In the next 20 years, the number of elderly drivers (persons 70 & over) is predicted to triple in the United States. As age increases, older drivers generally become more conservative on the road. Many mature drivers modify their driving habits (for instance to avoid busy highways or night-time driving) to match their declining capabilities. However, statistics show that older drivers are more likely than younger ones to be involved in multi-vehicle crashes, particularly at intersections.
Research on age-related driving concerns has shown that at around the age of 65 drivers face an increased risk of being involved in a vehicle crash. After the age of 75, the risk of driver fatality increases sharply, because older drivers are more vulnerable to both crash-related injury and death. Three behavioral factors, in particular, may contribute to these statistics: poor judgment in making left-hand turns; drifting within the traffic lane, and decreased the ability to change behavior in response to an unexpected or rapidly changing situation.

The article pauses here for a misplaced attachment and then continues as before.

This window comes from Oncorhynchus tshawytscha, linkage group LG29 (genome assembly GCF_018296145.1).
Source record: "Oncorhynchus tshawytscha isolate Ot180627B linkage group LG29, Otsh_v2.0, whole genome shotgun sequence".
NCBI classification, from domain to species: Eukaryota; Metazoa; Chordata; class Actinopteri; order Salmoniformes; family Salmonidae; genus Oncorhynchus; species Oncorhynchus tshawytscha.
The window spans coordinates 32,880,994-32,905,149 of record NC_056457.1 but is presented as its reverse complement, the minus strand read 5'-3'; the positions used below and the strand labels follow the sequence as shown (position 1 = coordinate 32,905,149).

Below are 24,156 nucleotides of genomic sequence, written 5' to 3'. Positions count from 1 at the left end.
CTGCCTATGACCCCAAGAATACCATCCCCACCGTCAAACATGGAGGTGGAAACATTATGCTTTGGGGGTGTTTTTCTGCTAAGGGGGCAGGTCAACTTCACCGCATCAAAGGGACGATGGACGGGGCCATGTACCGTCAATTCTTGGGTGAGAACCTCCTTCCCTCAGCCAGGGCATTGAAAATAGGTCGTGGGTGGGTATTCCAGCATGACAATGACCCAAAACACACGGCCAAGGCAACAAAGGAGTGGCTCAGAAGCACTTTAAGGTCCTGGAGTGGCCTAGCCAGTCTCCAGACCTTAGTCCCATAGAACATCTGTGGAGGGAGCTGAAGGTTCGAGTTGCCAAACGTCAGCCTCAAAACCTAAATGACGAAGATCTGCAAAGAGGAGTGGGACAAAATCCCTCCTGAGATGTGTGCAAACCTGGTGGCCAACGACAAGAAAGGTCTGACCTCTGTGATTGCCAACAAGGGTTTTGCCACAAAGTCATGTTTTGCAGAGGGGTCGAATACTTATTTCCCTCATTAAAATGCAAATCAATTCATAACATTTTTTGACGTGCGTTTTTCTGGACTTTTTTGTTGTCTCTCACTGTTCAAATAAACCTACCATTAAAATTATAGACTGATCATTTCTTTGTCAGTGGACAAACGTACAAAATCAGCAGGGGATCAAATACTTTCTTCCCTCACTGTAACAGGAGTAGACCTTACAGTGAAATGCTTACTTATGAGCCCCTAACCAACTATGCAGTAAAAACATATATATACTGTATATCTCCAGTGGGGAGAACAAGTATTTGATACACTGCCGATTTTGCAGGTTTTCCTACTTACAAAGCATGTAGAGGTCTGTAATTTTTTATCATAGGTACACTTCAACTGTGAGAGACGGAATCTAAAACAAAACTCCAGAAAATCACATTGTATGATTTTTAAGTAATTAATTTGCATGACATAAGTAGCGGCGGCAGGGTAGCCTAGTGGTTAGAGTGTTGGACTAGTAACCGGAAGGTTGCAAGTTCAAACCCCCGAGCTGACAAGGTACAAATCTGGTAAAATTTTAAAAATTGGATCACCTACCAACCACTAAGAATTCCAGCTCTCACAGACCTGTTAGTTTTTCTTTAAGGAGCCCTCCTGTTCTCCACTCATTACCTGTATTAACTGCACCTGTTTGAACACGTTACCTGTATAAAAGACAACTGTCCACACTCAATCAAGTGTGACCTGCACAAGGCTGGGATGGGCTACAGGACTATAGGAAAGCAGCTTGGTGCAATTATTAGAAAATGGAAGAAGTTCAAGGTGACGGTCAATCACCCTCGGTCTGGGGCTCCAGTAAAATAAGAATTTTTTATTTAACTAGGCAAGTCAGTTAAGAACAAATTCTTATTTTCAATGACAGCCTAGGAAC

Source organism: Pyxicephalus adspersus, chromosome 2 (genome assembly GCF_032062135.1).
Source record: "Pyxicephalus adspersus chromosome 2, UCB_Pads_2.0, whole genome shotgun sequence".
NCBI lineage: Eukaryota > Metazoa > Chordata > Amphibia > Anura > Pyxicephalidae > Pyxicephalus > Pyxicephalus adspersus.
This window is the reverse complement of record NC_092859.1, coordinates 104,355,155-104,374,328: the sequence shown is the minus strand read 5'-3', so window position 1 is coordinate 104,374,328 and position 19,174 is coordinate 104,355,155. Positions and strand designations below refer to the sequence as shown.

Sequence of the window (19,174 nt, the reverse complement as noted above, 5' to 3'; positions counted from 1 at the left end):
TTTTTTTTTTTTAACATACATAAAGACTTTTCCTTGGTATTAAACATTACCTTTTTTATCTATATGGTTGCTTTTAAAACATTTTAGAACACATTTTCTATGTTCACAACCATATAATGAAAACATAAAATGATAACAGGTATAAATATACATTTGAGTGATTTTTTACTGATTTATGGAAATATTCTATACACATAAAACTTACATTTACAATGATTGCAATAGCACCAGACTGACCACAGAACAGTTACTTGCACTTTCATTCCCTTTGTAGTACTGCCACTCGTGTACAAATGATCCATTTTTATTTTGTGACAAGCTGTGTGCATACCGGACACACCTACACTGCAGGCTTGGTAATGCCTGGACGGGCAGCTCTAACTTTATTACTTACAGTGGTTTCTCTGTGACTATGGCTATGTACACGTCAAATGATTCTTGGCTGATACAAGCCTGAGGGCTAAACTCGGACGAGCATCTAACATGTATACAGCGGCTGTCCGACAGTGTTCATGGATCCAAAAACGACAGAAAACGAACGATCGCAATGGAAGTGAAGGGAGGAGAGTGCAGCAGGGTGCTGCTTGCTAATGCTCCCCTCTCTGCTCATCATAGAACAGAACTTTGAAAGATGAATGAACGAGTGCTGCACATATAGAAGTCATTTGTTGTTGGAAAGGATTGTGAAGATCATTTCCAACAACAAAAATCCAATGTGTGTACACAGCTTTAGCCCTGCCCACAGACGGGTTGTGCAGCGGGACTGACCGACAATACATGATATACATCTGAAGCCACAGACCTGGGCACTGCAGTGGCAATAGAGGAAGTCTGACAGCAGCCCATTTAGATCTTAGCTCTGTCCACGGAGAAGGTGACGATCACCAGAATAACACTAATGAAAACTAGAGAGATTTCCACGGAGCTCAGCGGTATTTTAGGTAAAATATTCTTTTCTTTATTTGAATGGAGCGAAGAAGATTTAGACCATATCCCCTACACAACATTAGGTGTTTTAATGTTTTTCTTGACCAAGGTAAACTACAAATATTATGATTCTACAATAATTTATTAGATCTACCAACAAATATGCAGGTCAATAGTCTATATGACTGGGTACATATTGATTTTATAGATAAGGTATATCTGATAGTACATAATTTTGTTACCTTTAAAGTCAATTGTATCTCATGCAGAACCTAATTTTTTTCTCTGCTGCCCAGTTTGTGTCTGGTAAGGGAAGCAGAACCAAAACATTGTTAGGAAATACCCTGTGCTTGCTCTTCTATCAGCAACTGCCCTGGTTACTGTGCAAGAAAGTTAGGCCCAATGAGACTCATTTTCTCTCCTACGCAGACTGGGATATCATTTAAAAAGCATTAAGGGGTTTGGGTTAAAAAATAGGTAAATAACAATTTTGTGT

Concern about the increased number of older drivers and their potentially decreased driving abilities is growing, especially among younger drivers. Statistics, based on all people injured or killed in traffic crashes, indicate that older drivers are at a disproportionate risk for becoming involved in fatal crashes. An NHTSA study of 1995 FARS (Fatal Accident Reporting System) data reports that senior citizens accounted for:
- 5% of all people injured in traffic crashes
- 13% of all traffic fatalities
- 13% of all vehicle occupant fatalities
- 18% of all pedestrian fatalities
In a 1997 NHTSA study, older people made up 9 percent of the population but accounted for 14 percent of all traffic fatalities and 17 percent of all pedestrian fatalities. NHTSA’s “Traffic Safety Facts 1997: Older Population” (DOT HS 808 769) reports that: